Taking the fear from the last section about losing your job - which is a reasonable fear right now in the U.S. because of COVID-19 and economic woes - what can you do to create a backup plan for yourself in case that should occur? What steps can you take today to ensure that you aren’t caught off-guard and can handle whatever happens next?

And if you think that could be a possibility in the future, what could you do now - today - to give yourself a fighting chance at changing that outcome? The best answer may be that you can’t do anything to change it, but you can have your resume ready, define what other types of jobs could be a good fit for you, and start being more aware of what opportunities exist currently.

If you know something like that is coming, you might be inclined to take a class or two on writing, being a personal assistant, or setting up your own small business.

Having those options in mind can go a very long way to helping you let go of the stress that very real and difficult situations can present.

Give yourself options.

However, a word of caution: sometimes when we are anxious and start planning, we go overboard, and our planning can become obsessive. In extreme cases, our plans made to combat our worries become their own set of anxiety-inducing issues, and without proper care can blossom into disorders like O.C.D. It’s wise to monitor yourself and seek help if you find yourself unable to cope appropriately without help.

View Stress Differently

Visualization can be very helpful for mental illnesses, including those with excessive anxiety. In addition to visualizing the worry in a container near the coffee pot to postpone nighttime worry sessions, you can view yourself and stress in ways that can be more beneficial.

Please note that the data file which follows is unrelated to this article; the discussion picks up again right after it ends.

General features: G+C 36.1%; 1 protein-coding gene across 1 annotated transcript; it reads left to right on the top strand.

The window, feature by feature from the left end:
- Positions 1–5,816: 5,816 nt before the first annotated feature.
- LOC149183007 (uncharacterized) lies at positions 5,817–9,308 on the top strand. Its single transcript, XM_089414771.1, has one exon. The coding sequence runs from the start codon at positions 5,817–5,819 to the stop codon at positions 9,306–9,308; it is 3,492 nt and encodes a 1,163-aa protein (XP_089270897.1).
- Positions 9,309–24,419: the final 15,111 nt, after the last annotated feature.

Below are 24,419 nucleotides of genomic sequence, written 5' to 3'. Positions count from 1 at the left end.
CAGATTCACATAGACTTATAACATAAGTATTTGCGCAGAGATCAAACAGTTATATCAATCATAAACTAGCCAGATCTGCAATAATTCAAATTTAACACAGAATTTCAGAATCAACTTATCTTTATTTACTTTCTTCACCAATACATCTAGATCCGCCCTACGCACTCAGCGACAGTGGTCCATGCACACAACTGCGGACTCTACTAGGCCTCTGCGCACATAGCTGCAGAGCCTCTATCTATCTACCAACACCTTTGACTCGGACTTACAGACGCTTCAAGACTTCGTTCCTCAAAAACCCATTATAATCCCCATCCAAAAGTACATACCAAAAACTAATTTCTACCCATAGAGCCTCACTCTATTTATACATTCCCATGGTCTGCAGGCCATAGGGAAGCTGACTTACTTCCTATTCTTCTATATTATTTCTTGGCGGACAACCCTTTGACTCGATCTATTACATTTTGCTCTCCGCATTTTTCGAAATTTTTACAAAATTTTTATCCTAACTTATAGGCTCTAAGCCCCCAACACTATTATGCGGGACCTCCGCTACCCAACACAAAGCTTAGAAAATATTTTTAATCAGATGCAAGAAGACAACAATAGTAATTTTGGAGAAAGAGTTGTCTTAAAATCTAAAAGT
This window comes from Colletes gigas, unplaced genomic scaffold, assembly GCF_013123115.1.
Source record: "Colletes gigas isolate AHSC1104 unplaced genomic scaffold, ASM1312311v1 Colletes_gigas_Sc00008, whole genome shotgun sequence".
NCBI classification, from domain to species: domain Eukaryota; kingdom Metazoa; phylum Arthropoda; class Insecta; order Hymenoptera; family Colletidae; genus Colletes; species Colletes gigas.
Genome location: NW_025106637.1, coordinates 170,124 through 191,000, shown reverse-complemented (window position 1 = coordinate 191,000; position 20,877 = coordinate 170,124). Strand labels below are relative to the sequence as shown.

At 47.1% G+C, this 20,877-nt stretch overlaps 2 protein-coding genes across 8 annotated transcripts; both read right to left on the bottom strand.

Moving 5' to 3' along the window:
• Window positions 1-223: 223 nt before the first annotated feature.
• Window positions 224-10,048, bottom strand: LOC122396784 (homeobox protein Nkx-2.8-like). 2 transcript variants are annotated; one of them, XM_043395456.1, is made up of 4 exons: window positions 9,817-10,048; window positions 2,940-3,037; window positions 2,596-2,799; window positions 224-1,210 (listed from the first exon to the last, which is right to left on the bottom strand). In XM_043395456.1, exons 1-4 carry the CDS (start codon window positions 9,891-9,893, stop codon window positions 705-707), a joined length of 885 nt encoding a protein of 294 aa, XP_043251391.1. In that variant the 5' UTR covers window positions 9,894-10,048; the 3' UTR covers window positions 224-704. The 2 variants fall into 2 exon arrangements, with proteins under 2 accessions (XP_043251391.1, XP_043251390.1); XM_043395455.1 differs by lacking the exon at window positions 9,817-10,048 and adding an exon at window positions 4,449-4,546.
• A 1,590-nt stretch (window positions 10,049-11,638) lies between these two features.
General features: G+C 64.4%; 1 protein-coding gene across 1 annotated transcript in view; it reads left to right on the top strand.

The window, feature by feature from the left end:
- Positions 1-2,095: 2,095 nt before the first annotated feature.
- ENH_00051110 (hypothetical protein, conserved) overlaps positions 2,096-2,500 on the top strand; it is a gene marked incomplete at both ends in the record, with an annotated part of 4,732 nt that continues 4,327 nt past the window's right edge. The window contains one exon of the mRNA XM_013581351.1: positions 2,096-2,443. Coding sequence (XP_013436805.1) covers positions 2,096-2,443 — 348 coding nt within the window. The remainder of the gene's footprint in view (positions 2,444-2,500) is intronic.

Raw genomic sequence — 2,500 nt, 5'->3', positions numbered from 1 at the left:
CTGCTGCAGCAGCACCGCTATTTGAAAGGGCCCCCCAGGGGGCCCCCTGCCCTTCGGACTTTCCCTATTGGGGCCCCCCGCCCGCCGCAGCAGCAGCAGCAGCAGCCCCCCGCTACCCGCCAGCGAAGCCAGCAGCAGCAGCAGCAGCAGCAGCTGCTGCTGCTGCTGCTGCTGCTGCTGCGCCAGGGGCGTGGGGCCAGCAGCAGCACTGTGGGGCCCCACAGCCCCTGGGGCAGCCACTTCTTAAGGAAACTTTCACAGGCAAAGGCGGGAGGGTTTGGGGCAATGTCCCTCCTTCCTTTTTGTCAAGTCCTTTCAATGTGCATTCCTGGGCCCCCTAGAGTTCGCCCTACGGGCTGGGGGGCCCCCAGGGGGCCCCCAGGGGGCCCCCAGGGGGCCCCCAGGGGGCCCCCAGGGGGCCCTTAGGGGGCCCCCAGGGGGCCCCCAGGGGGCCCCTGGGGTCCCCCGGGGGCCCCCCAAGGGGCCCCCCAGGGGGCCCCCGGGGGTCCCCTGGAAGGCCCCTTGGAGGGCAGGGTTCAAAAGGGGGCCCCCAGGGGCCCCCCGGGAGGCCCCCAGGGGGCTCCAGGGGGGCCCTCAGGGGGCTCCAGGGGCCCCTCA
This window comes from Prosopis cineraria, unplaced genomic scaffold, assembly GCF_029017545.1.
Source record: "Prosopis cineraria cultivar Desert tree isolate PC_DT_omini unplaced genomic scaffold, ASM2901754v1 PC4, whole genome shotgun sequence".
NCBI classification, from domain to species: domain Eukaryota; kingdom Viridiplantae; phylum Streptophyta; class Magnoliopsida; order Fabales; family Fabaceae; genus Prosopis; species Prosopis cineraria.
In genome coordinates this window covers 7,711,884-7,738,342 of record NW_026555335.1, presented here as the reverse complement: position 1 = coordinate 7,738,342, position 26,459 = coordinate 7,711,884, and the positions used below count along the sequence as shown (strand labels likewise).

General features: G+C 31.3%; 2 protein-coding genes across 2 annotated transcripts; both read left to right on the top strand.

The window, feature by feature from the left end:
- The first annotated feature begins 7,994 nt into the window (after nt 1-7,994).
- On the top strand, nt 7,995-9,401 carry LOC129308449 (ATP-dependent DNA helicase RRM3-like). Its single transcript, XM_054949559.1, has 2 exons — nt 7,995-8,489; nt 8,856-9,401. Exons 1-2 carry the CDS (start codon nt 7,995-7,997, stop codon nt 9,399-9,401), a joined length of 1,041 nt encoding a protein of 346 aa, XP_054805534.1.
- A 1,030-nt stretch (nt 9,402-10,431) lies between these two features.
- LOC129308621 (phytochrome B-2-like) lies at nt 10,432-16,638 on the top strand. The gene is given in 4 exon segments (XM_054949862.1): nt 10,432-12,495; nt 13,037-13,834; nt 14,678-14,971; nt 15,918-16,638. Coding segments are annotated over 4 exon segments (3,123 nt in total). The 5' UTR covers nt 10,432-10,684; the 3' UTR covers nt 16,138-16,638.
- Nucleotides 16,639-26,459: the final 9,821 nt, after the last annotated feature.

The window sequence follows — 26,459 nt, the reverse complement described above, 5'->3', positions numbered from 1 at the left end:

For example, you might view yourself with a sort of container in your chest. The container fills with all your stress and worries, and maybe it just keeps filling until it explodes, and you have a panic attack, or you spend the entire day crying, or whatever you physically do when you are too stressed.

Try switching that visualization. Make the container a tunnel or a tube. Stress comes in, you acknowledge it, you use the adrenaline it might provide, and then you flush it out and let it go. Maybe make a list of how stress might be momentarily beneficial. Perhaps you’re a procrastinator, but you perform well under pressure. Harness all the benefit you can from that stress.

And then make a list of how you can de-stress or flush that stress out of your system. Do you need to take a long drive every couple of weeks? Have a dance party with your students? Sing at the top of your lungs while cleaning your house? Whatever makes you feel joy and relaxes you goes on the list.

The most important part of any sort of visualization is the recognition of what is happening. You are constantly taking in information, using it, responding, and letting that information go. Stress is just information. So are deep negative emotions. When you learn to accept them as such then let them go, you will be able to deal with symptoms of deep anxiety (and other mental illnesses) so much better. 

Get a Checkup

Stress and anxiety can have a physical source, so it’s very important to get your checkups and make sure your physical health is where it should be. Even “simple” physical illnesses like colds can wear down your immunity to mental illness, so keeping your body in top shape will also help your mind. 

Avoid Unhealthy Coping Strategies

There are just as many unhealthy coping strategies as there are healthy ones. Substance and alcohol abuse are some of the most common forms of coping that can add to your stress or enhance it rather than minimizing it.

Limit yourself with legal substances, avoid illegal substances, and remember that avoidance of feeling is not as helpful as facing the feelings and dealing with them, then letting go.

Take Care of Yourself

On the other hand, resting, eating good foods, and exercise can actually be very helpful for combatting many mental and physical illnesses. Exercise is known to be a stress reducer.

Don’t underestimate the power of a good nap, a healthy meal, and a walk in nature to help you through tough times.